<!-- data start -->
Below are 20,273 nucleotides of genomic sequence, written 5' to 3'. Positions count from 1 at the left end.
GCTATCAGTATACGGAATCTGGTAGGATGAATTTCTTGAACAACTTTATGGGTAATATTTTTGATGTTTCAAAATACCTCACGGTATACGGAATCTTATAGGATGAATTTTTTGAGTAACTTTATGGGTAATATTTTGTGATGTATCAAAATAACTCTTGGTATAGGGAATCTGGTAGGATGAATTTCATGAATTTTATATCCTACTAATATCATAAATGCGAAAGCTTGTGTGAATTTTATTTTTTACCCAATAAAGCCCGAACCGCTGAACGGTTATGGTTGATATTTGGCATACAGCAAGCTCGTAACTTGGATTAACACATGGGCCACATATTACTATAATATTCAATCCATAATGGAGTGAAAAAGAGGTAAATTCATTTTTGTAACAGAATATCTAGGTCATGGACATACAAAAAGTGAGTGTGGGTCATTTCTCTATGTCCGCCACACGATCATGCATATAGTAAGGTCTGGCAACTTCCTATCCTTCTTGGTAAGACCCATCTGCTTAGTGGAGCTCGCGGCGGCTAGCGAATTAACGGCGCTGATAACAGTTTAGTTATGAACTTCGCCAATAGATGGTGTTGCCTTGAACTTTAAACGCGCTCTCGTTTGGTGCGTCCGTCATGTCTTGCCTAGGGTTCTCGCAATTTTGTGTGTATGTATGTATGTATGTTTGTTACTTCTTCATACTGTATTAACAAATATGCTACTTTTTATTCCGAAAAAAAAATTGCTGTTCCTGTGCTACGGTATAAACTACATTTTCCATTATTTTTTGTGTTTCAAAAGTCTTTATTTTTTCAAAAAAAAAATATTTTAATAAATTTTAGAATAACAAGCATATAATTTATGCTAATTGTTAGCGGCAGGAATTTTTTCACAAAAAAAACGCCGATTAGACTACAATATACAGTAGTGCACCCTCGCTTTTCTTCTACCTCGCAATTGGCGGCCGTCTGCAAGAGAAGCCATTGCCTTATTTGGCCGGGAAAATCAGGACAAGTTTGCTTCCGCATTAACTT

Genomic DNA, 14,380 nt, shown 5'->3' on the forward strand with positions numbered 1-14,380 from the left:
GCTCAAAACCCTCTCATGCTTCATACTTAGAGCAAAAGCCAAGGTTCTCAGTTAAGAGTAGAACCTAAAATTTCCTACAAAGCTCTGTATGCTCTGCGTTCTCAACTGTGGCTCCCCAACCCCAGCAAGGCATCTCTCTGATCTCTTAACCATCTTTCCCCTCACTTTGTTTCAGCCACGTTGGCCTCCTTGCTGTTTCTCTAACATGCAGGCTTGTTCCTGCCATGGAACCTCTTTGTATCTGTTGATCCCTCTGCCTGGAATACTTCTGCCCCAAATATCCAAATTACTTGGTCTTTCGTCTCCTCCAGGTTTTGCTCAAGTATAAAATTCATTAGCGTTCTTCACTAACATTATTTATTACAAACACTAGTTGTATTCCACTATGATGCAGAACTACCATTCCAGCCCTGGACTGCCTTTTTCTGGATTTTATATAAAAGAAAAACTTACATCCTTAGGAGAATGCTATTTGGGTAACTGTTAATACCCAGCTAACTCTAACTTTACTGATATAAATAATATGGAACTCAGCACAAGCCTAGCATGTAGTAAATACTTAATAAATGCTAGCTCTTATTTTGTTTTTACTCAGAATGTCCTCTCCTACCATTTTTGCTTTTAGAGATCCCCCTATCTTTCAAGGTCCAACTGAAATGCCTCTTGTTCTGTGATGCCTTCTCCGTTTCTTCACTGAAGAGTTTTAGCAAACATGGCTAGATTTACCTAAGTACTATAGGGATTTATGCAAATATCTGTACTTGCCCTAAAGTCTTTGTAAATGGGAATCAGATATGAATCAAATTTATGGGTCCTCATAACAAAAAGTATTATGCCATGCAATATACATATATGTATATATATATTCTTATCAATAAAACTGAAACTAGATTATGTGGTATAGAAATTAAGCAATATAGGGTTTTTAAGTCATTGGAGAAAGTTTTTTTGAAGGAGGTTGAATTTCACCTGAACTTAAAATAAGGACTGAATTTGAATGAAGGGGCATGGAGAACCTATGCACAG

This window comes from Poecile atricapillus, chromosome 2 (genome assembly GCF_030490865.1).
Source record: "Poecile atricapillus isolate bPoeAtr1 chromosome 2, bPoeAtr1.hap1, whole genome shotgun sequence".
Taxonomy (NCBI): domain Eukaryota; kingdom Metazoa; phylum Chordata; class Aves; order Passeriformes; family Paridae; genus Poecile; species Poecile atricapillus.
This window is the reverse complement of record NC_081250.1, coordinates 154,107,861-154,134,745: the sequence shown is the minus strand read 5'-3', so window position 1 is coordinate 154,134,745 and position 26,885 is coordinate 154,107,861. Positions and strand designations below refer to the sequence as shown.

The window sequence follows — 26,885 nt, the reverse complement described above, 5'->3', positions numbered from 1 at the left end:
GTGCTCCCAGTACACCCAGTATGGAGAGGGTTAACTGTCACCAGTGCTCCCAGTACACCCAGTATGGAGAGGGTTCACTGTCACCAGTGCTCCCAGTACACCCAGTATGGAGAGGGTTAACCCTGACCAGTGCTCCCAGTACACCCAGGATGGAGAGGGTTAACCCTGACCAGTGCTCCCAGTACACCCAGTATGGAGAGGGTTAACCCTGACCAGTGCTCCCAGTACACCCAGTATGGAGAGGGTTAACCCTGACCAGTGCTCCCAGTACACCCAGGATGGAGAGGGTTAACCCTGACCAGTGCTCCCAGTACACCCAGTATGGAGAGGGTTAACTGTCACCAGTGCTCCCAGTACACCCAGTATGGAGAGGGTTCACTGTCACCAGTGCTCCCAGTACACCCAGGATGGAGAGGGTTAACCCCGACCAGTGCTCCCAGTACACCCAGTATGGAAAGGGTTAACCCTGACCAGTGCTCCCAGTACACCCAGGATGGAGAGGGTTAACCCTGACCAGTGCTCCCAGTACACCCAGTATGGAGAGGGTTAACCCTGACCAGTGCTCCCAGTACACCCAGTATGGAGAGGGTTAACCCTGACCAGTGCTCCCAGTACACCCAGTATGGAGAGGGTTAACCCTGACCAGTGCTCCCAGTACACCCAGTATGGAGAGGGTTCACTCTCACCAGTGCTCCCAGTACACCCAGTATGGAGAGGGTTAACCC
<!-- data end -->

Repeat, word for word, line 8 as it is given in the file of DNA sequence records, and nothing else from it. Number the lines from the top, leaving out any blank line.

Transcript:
This window is the reverse complement of record NC_081250.1, coordinates 154,107,861-154,134,745: the sequence shown is the minus strand read 5'-3', so window position 1 is coordinate 154,134,745 and position 26,885 is coordinate 154,107,861. Positions and strand designations below refer to the sequence as shown.